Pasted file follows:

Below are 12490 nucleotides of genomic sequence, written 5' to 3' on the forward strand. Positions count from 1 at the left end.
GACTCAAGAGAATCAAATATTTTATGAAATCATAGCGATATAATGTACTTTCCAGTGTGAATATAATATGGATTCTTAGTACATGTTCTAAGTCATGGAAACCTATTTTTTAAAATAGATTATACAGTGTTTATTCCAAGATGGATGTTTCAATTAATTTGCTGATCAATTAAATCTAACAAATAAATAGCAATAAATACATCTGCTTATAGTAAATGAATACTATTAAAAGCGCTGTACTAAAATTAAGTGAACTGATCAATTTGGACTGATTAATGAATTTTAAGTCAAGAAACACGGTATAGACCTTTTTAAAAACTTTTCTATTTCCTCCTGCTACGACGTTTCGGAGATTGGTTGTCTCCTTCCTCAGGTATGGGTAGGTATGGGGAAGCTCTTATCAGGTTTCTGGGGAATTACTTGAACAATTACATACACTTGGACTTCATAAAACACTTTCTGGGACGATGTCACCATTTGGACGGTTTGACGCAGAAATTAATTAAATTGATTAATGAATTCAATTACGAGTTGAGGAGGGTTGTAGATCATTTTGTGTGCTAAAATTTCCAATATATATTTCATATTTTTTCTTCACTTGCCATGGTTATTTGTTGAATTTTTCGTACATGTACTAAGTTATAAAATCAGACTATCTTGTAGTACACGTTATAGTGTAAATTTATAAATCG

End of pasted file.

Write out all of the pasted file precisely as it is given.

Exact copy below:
Below are 12490 nucleotides of genomic sequence, written 5' to 3' on the forward strand. Positions count from 1 at the left end.
GACTCAAGAGAATCAAATATTTTATGAAATCATAGCGATATAATGTACTTTCCAGTGTGAATATAATATGGATTCTTAGTACATGTTCTAAGTCATGGAAACCTATTTTTTAAAATAGATTATACAGTGTTTATTCCAAGATGGATGTTTCAATTAATTTGCTGATCAATTAAATCTAACAAATAAATAGCAATAAATACATCTGCTTATAGTAAATGAATACTATTAAAAGCGCTGTACTAAAATTAAGTGAACTGATCAATTTGGACTGATTAATGAATTTTAAGTCAAGAAACACGGTATAGACCTTTTTAAAAACTTTTCTATTTCCTCCTGCTACGACGTTTCGGAGATTGGTTGTCTCCTTCCTCAGGTATGGGTAGGTATGGGGAAGCTCTTATCAGGTTTCTGGGGAATTACTTGAACAATTACATACACTTGGACTTCATAAAACACTTTCTGGGACGATGTCACCATTTGGACGGTTTGACGCAGAAATTAATTAAATTGATTAATGAATTCAATTACGAGTTGAGGAGGGTTGTAGATCATTTTGTGTGCTAAAATTTCCAATATATATTTCATATTTTTTCTTCACTTGCCATGGTTATTTGTTGAATTTTTCGTACATGTACTAAGTTATAAAATCAGACTATCTTGTAGTACACGTTATAGTGTAAATTTATAAATCG